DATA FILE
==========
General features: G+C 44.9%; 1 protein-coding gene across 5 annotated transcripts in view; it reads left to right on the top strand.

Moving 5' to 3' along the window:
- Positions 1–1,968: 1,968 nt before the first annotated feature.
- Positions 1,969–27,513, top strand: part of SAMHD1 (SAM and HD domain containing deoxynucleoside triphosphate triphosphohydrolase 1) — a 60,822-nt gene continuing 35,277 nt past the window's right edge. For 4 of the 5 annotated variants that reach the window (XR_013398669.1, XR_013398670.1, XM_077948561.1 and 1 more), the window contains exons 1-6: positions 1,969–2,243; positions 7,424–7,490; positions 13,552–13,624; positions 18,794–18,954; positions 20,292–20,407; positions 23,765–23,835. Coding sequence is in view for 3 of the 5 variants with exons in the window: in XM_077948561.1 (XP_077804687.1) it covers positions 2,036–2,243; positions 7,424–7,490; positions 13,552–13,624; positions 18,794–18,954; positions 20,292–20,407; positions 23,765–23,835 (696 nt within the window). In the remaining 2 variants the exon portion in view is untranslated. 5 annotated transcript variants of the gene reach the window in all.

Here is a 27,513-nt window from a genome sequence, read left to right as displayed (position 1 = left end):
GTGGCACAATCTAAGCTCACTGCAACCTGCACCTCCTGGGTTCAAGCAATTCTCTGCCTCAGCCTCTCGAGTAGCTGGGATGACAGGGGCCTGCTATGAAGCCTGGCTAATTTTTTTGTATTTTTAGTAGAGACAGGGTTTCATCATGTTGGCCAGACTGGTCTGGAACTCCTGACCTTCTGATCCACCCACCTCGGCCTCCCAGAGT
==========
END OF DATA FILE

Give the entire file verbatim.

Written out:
General features: G+C 44.9%; 1 protein-coding gene across 5 annotated transcripts in view; it reads left to right on the top strand.

Moving 5' to 3' along the window:
- Positions 1–1,968: 1,968 nt before the first annotated feature.
- Positions 1,969–27,513, top strand: part of SAMHD1 (SAM and HD domain containing deoxynucleoside triphosphate triphosphohydrolase 1) — a 60,822-nt gene continuing 35,277 nt past the window's right edge. For 4 of the 5 annotated variants that reach the window (XR_013398669.1, XR_013398670.1, XM_077948561.1 and 1 more), the window contains exons 1-6: positions 1,969–2,243; positions 7,424–7,490; positions 13,552–13,624; positions 18,794–18,954; positions 20,292–20,407; positions 23,765–23,835. Coding sequence is in view for 3 of the 5 variants with exons in the window: in XM_077948561.1 (XP_077804687.1) it covers positions 2,036–2,243; positions 7,424–7,490; positions 13,552–13,624; positions 18,794–18,954; positions 20,292–20,407; positions 23,765–23,835 (696 nt within the window). In the remaining 2 variants the exon portion in view is untranslated. 5 annotated transcript variants of the gene reach the window in all.

Here is a 27,513-nt window from a genome sequence, read left to right as displayed (position 1 = left end):
GTGGCACAATCTAAGCTCACTGCAACCTGCACCTCCTGGGTTCAAGCAATTCTCTGCCTCAGCCTCTCGAGTAGCTGGGATGACAGGGGCCTGCTATGAAGCCTGGCTAATTTTTTTGTATTTTTAGTAGAGACAGGGTTTCATCATGTTGGCCAGACTGGTCTGGAACTCCTGACCTTCTGATCCACCCACCTCGGCCTCCCAGAGT